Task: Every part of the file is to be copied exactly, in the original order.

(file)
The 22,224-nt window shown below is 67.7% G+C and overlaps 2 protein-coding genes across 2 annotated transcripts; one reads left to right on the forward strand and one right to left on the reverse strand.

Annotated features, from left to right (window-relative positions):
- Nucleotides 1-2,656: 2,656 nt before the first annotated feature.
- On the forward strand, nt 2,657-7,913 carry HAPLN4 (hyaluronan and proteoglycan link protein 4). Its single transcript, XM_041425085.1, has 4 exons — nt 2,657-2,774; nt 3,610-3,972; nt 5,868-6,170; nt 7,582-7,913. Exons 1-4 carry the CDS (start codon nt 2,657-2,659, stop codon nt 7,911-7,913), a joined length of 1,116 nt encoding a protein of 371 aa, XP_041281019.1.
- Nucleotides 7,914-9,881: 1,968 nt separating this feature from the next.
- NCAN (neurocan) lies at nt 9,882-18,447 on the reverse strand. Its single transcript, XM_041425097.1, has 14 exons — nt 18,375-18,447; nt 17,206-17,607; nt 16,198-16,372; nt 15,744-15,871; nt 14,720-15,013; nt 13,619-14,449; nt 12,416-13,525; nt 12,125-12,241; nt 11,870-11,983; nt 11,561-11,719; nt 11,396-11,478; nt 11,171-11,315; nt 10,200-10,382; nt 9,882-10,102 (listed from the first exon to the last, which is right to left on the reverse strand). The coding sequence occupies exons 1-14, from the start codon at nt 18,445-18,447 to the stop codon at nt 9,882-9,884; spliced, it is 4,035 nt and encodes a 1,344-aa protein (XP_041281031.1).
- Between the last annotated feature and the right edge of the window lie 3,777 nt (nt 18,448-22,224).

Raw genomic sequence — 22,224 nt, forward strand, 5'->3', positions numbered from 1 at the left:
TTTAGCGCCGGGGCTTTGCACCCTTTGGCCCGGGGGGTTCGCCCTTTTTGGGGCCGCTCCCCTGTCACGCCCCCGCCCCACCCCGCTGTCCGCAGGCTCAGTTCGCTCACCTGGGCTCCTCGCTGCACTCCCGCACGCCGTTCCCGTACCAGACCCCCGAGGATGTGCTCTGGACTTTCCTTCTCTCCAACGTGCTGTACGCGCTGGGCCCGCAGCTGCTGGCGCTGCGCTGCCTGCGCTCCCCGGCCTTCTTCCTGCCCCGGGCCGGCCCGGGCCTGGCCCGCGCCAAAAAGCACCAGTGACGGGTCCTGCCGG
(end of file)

The 22,224-nt window shown below is 67.7% G+C and overlaps 2 protein-coding genes across 2 annotated transcripts; one reads left to right on the forward strand and one right to left on the reverse strand.

Annotated features, from left to right (window-relative positions):
- Nucleotides 1-2,656: 2,656 nt before the first annotated feature.
- On the forward strand, nt 2,657-7,913 carry HAPLN4 (hyaluronan and proteoglycan link protein 4). Its single transcript, XM_041425085.1, has 4 exons — nt 2,657-2,774; nt 3,610-3,972; nt 5,868-6,170; nt 7,582-7,913. Exons 1-4 carry the CDS (start codon nt 2,657-2,659, stop codon nt 7,911-7,913), a joined length of 1,116 nt encoding a protein of 371 aa, XP_041281019.1.
- Nucleotides 7,914-9,881: 1,968 nt separating this feature from the next.
- NCAN (neurocan) lies at nt 9,882-18,447 on the reverse strand. Its single transcript, XM_041425097.1, has 14 exons — nt 18,375-18,447; nt 17,206-17,607; nt 16,198-16,372; nt 15,744-15,871; nt 14,720-15,013; nt 13,619-14,449; nt 12,416-13,525; nt 12,125-12,241; nt 11,870-11,983; nt 11,561-11,719; nt 11,396-11,478; nt 11,171-11,315; nt 10,200-10,382; nt 9,882-10,102 (listed from the first exon to the last, which is right to left on the reverse strand). The coding sequence occupies exons 1-14, from the start codon at nt 18,445-18,447 to the stop codon at nt 9,882-9,884; spliced, it is 4,035 nt and encodes a 1,344-aa protein (XP_041281031.1).
- Between the last annotated feature and the right edge of the window lie 3,777 nt (nt 18,448-22,224).

Raw genomic sequence — 22,224 nt, forward strand, 5'->3', positions numbered from 1 at the left:
TTTAGCGCCGGGGCTTTGCACCCTTTGGCCCGGGGGGTTCGCCCTTTTTGGGGCCGCTCCCCTGTCACGCCCCCGCCCCACCCCGCTGTCCGCAGGCTCAGTTCGCTCACCTGGGCTCCTCGCTGCACTCCCGCACGCCGTTCCCGTACCAGACCCCCGAGGATGTGCTCTGGACTTTCCTTCTCTCCAACGTGCTGTACGCGCTGGGCCCGCAGCTGCTGGCGCTGCGCTGCCTGCGCTCCCCGGCCTTCTTCCTGCCCCGGGCCGGCCCGGGCCTGGCCCGCGCCAAAAAGCACCAGTGACGGGTCCTGCCGG